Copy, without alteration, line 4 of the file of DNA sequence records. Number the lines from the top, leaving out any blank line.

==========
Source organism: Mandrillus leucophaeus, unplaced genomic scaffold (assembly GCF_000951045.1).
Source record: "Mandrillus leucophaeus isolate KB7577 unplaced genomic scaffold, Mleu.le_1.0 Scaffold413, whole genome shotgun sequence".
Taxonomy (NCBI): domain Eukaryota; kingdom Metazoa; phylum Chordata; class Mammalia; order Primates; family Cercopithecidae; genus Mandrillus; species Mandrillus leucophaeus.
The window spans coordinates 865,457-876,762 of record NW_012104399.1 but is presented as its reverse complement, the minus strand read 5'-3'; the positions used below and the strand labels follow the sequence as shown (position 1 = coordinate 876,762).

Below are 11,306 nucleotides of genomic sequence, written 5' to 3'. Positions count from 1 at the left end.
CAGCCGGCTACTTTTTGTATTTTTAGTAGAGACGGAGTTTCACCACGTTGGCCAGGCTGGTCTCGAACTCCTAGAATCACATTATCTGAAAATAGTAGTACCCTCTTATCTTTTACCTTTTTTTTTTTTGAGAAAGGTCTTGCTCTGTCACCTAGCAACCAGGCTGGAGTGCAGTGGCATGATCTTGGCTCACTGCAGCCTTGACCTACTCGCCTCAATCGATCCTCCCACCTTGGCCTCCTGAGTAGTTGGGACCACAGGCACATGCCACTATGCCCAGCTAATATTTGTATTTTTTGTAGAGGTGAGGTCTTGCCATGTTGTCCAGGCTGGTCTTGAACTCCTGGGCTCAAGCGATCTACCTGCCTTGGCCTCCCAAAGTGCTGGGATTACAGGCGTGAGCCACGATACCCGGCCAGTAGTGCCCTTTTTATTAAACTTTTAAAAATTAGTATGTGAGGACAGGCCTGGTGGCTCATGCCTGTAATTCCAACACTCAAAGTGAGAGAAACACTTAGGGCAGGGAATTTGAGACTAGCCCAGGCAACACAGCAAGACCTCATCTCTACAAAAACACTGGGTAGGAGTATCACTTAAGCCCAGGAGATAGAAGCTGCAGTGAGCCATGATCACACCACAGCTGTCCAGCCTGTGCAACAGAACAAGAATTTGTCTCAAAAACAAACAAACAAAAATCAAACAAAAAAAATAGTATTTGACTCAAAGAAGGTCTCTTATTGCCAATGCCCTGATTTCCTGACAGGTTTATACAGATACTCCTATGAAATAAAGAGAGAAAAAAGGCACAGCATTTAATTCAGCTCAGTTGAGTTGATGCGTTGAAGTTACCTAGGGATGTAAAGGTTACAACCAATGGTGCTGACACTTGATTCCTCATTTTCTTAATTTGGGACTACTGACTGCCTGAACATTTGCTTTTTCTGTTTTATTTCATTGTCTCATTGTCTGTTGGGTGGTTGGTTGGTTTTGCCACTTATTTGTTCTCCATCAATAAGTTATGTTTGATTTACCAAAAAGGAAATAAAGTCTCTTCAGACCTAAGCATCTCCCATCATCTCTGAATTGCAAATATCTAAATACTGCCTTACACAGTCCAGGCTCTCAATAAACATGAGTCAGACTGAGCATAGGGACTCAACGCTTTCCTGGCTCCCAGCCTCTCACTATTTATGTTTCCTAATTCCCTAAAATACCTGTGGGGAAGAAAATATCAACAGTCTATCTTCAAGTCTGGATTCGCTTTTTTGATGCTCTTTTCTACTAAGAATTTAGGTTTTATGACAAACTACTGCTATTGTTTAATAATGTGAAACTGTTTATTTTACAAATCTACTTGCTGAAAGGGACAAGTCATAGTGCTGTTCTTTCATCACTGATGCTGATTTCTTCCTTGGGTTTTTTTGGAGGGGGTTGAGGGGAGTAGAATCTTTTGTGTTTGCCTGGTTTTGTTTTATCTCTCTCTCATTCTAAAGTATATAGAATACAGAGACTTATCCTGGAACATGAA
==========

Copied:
The window spans coordinates 865,457-876,762 of record NW_012104399.1 but is presented as its reverse complement, the minus strand read 5'-3'; the positions used below and the strand labels follow the sequence as shown (position 1 = coordinate 876,762).